Archive | books

Words Matter, Made-Up Edition

As my mantra is “Words Matter,” I’m fascinated by the etymology of words, how different cultures use language, and when people accidentally/purposefully misuse English. I’ve covered spelling bees, written about mondegreens and eggcorns, and advocated for the banishing of overused words. So, it’s probably not surprising that a friend caught my attention when he recently…

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The Power of Suggestion

“Objection, your Honor, the Defense is leading the witness.” If you’ve watched TV courtroom dramas, you’ve heard this common expression. One lawyer is complaining that the other lawyer is asking leading questions; the questions suggest the answers the witness should give. As such, it unfairly taints the witness’ testimony. As often happens, a recent courtroom…

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The Pygmalion Effect in Business

In 1965 two researchers conducted a now-famous experiment in a public elementary school, dubbed Pygmalion in the classroom. The researchers told teachers that about one-fifth of their students were unusually intelligent (so-called “growth spurters”), based on results of a fictitious IQ test. Even though the gifted students were seemingly chosen at random, these students performed…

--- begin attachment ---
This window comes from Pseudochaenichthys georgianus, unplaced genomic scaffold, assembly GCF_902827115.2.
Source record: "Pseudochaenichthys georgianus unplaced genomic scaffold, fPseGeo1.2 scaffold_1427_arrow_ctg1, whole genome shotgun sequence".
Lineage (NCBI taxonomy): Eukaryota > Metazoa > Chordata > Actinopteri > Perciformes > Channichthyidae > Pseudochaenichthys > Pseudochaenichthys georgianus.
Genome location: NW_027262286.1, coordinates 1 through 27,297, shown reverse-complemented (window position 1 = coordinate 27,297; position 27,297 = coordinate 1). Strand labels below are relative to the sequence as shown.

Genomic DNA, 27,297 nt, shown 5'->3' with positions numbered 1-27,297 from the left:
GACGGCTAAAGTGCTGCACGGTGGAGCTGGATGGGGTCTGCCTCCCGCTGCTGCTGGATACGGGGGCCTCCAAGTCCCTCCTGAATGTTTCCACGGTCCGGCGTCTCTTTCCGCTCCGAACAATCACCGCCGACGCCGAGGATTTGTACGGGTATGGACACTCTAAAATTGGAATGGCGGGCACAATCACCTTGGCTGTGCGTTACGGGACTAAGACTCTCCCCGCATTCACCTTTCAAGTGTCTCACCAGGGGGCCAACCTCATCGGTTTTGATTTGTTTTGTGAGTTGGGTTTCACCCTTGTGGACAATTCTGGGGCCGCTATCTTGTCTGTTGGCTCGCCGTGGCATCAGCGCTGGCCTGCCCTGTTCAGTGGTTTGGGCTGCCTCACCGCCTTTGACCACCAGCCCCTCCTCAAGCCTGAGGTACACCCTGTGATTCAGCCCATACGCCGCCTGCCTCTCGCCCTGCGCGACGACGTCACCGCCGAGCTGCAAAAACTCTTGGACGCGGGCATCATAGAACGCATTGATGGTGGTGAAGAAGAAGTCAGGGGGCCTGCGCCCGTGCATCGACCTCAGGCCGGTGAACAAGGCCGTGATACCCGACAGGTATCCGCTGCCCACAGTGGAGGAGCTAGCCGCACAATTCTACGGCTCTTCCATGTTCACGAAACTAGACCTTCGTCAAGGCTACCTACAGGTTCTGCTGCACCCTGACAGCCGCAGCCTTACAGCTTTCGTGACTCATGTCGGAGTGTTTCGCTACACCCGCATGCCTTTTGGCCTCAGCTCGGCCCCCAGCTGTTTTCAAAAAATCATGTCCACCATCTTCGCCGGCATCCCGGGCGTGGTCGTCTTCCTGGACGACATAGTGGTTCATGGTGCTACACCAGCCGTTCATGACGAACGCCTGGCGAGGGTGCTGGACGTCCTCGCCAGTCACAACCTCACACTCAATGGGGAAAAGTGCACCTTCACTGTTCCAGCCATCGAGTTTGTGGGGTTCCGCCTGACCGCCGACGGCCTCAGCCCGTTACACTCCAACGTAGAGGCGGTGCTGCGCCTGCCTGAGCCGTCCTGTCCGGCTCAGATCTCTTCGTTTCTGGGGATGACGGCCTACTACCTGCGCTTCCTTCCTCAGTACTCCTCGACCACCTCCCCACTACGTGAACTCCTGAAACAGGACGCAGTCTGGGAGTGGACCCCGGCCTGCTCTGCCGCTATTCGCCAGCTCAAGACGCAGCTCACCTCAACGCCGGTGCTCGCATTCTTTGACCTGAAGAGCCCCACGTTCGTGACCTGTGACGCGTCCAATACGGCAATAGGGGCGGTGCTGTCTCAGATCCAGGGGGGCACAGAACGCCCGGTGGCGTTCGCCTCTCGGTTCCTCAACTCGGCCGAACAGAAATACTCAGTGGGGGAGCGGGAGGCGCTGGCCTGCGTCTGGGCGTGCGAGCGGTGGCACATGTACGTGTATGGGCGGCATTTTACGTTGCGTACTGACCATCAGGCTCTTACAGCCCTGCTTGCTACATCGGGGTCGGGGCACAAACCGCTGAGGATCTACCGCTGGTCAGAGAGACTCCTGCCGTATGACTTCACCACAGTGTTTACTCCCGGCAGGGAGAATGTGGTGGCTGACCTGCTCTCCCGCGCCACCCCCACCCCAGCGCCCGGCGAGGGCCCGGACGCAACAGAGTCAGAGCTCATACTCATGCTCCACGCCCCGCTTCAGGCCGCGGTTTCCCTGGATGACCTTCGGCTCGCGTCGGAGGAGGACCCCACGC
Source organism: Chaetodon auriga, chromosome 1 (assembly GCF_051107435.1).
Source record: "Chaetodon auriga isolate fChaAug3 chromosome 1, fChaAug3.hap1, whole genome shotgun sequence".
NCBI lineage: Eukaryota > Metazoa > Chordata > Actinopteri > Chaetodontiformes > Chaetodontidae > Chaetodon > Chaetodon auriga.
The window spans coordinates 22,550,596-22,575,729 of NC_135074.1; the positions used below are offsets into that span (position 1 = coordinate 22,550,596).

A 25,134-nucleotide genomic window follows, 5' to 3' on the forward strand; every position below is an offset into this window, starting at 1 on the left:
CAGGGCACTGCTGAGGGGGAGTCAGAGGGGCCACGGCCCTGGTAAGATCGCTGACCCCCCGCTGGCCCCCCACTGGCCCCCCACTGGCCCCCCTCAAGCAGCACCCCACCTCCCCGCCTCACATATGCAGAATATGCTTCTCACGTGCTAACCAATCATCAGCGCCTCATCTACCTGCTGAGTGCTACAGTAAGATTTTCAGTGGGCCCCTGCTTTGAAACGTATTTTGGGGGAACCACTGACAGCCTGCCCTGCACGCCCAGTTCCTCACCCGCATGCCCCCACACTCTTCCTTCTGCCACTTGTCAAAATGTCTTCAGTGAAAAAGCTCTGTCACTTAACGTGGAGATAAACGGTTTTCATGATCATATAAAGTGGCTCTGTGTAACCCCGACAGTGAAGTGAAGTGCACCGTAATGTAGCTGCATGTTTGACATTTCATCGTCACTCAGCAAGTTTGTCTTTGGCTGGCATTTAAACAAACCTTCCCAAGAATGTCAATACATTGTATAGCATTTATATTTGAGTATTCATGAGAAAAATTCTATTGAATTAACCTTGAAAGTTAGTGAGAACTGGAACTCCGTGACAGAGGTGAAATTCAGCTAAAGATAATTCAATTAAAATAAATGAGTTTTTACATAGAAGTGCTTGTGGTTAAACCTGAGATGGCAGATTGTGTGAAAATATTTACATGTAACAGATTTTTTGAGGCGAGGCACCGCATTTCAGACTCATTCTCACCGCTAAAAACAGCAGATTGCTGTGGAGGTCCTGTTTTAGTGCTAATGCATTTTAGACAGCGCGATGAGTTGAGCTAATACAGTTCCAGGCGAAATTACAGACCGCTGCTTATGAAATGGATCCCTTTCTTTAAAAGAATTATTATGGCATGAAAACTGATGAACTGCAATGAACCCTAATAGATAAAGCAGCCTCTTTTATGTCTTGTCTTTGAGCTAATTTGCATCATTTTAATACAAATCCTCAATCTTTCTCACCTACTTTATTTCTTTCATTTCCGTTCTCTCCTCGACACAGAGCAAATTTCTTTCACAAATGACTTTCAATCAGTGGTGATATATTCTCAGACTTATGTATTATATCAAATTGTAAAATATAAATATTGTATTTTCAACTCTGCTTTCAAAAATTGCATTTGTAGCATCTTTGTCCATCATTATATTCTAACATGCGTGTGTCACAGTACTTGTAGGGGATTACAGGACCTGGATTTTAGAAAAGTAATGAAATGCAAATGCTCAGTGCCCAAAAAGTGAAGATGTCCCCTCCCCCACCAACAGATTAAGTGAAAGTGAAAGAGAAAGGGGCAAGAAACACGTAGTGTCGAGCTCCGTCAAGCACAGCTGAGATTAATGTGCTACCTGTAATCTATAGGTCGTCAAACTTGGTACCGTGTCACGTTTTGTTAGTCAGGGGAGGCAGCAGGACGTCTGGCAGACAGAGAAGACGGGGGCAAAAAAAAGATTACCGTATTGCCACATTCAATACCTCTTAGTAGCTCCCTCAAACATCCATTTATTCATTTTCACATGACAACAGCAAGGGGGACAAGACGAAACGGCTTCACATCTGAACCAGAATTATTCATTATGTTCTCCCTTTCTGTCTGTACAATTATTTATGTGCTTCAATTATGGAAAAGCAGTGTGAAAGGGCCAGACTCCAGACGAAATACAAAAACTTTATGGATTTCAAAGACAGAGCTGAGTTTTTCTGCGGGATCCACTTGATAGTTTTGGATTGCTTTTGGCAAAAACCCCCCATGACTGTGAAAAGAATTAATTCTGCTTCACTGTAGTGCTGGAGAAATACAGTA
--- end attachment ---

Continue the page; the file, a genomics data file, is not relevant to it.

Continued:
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Can You Create A Dictionary of Cultural Literacy?

Almost exactly 25 years ago, a close friend gave me a book called “The Dictionary of Cultural Literacy: What Every American Needs to Know.” The book contains 23 sections, representing “major categories of knowledge”, each containing hundreds of entries discussing ideas, events, and individuals that were “essential for understanding American discourse”. At first, I thought…

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The Unintended Consequence Of The Cobra Effect

Whenever plans don’t work out the way someone expects them to, I’m reminded of the cobra effect. Coined in a book written by the late German economist Horst Siebert, the cobra effect is a cautionary tale of unintended consequences during British rule in India. The British government was concerned that venomous cobra snakes were common…

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The Parable of the Kid and the Barber

A few years ago I read psychologist Walter Mischel’s book, “The Marshmallow Test: Mastering Self-Control,” which provides recommendations on how to substantially increase your ability to control your impulses, including: Create good habits Visualize long-term consequences Disassociate from situations so they are less personal This strategy even managed to teach self-control to Sesame Street’s Cookie…

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